Pictured: Anthony Jones and Darius Smith passionately rehearse a scene from the Saints of St. John Street. Photo by Ulysses Bailey; stage manager of the Saints of St. John Street
By Tanya Terry
If you missed The Saints of St. John Street the first time around, you won’t want to miss it again! The “New” McCree Theatre, is presenting encore performances of the original drama, The Saints of St. John Street., written by McCree Theatre’s own executive director, Charles H. Winfrey. The play features drama about serious and not so serious topics, music and comedy. It is based loosely on the childhood memories of Winfrey growing up on St. John Street, in the city of Flint. It will run February 20 – 29 with performances on Thursday and Friday at 7 p.m. and on Saturday at 2 p.m. and 7 p.m.
Cathye Johnson, artistic education director for McCree Theatre, directs all the season’s shows, but said this particular show is exciting because of the caliber of the actors that are in the show. She said many of them have had over the top experiences, and it helps them perform 100 percent better in the show.
“Those who have the least amount of experience even make you think they’ve got a lot of experience, which are those who make up the Saints. So, the show has a nice rhythm to it, and it goes very smoothly,” Johnson said.
There are not a lot of set changes. There are just light changes.
“It’s a story of a community, and we’ve lost that context in life about community; where you can go outside and play with your own baseball team in your neighborhood,” Johnson said.
The show talks about a now defunct neighborhood. The show cast went to the old St. John area the first time they did the show. Cast members said it’s fenced off and “there’s just concrete.”
“We saw where the steps are where houses used to be. There’s nothing there except for the center, but it was a very flourishing community that was totally wiped out. Without this play we wouldn’t have known the St. John Street even existed.”
The story is told through the eyes and ears of Winfrey and three of his close friends who formed a baseball team called the Saints. They recall the zany characters they grew up around and came to know as kids on St. John Street. They recall the close relationships and the neighborliness the residents of St. John Street felt for one another. They recall the music that filled the air-and they recall the agony of playing on a baseball team that didn’t know how to play the game.
Darius Smith plays Jomo; a garbage collector and the father of Winfrey’s character; Stick. Smith said he remembers when young boys opted to play baseball outside like they do in this play as opposed to playing with electronics. He also remembers when people used to sing on street corners like they do in this play as Smith grew up in Detroit when Motown was big.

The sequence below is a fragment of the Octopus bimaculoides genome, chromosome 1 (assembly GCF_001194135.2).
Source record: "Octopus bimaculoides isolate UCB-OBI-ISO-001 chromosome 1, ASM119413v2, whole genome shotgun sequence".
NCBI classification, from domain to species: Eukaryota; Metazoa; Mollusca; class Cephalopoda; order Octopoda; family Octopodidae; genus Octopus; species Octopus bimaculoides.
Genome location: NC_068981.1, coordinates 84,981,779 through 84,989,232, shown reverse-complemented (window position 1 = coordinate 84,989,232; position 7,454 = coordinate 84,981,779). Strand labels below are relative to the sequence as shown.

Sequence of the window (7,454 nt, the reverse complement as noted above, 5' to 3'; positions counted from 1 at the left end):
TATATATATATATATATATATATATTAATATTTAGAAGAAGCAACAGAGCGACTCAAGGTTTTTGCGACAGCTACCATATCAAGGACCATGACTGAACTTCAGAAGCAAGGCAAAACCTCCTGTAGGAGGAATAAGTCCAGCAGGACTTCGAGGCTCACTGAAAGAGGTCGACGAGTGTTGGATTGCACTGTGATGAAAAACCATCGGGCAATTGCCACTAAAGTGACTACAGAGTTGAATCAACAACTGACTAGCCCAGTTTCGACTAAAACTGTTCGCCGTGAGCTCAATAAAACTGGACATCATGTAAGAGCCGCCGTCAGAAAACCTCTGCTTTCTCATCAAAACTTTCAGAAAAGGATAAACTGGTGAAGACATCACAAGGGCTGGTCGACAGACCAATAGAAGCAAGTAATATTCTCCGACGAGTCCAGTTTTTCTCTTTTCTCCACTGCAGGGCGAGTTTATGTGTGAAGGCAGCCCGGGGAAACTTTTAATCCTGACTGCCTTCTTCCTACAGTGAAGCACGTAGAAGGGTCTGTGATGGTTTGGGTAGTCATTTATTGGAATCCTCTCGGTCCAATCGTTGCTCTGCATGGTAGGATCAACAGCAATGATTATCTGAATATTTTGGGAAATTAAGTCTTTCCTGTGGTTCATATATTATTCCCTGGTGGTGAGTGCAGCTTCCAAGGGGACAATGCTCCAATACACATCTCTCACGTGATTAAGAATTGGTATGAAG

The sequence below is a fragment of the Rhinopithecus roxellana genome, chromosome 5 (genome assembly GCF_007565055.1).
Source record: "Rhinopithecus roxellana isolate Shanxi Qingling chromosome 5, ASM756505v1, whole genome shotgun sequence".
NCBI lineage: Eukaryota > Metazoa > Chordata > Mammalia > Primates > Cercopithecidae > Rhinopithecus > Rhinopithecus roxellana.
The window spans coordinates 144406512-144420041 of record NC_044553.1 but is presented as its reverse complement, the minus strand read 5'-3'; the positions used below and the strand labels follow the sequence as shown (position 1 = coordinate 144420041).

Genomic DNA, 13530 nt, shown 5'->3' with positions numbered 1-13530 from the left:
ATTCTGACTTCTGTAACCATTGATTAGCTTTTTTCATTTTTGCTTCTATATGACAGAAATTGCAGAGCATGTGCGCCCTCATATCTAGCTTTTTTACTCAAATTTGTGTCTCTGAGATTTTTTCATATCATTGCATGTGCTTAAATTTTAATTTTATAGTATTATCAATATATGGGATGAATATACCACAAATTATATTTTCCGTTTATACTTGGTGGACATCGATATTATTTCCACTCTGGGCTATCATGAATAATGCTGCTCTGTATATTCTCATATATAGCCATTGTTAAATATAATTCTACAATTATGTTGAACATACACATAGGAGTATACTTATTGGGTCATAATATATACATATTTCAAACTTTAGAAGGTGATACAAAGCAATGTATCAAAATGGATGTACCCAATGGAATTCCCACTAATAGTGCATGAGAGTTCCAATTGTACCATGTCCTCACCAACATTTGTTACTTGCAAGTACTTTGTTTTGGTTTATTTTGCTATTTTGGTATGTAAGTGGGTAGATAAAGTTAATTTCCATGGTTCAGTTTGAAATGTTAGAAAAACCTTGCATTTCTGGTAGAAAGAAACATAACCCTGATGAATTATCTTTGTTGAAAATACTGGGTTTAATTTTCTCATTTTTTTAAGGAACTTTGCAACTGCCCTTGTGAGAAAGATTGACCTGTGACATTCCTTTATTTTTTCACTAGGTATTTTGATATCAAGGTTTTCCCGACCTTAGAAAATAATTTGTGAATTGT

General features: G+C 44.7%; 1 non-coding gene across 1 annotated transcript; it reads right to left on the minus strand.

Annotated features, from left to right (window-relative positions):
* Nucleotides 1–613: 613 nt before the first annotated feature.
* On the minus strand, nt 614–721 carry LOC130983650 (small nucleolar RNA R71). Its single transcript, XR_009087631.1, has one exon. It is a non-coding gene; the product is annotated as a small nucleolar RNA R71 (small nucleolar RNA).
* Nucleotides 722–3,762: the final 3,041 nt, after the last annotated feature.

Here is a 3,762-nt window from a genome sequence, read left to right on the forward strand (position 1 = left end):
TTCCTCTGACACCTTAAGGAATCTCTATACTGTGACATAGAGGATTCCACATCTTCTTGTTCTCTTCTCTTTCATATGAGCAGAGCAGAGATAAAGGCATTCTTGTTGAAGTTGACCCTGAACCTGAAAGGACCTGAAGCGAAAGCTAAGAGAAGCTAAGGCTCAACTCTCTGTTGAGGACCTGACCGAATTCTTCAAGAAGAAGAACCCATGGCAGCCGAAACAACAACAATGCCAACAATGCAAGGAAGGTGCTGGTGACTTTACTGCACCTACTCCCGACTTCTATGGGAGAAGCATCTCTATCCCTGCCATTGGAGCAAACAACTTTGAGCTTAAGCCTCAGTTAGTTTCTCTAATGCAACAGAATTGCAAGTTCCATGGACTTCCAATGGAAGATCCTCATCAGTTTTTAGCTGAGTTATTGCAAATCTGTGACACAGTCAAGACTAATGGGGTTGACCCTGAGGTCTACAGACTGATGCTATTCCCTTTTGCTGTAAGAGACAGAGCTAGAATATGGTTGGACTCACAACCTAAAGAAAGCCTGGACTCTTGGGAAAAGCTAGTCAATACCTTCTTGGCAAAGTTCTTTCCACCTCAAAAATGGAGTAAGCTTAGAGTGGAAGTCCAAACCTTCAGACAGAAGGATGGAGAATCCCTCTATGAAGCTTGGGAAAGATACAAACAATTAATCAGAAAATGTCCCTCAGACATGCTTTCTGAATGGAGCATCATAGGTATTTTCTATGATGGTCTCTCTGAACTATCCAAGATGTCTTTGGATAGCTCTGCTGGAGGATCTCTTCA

“The first time we did this play we had a woman from the audience tell us she was the real Slap God Almighty; one of the characters in the play, also known as Elmira” Smith said.
Phillip Young is the music director.
“What we’re doing is just giving you the effect of how guys would get together on the street under the streetlight and do what we call doo-wop singing. We took a song that’s written by Charles Winfrey about St. John Street and we put some doo-wop to it. It sets the atmosphere. It sets some realness to it. That’s what we did. I say we because I did it, too,” Young said.
Young will perform on stage with a five person group called the Calvacades.
“There are a couple young boys who take interest in what we’re doing and later in the show they even join in and kind of add their young flavor to it.”
Tony Jones plays Bumbettle and said it’s fun to watch different personalities clash in the play, as well as work together.
“Bumbettle is like the coolest dude in the city. Charles told me this is a real character; a real guys. He’s got a lot of ambition. He feels there is nothing else here for him,” Jones said.
Jones calls the tension caused by his relationship with a neighbor’s daughter “typical young guy stuff.”
“This play is family friendly. It does deal with some themes of racism. Everyone can learn something from it. It’s enjoyable. It’s funny. It has heart-and can get a little intense. It has something for everybody.”
Tickets for the Saints of John Street can be purchased for $5 in advance or at the door at the McCree Theatre, located at G-2138 W. Carpenter Road, on the Northwestern Campus.
For details, call (810) 787-2200.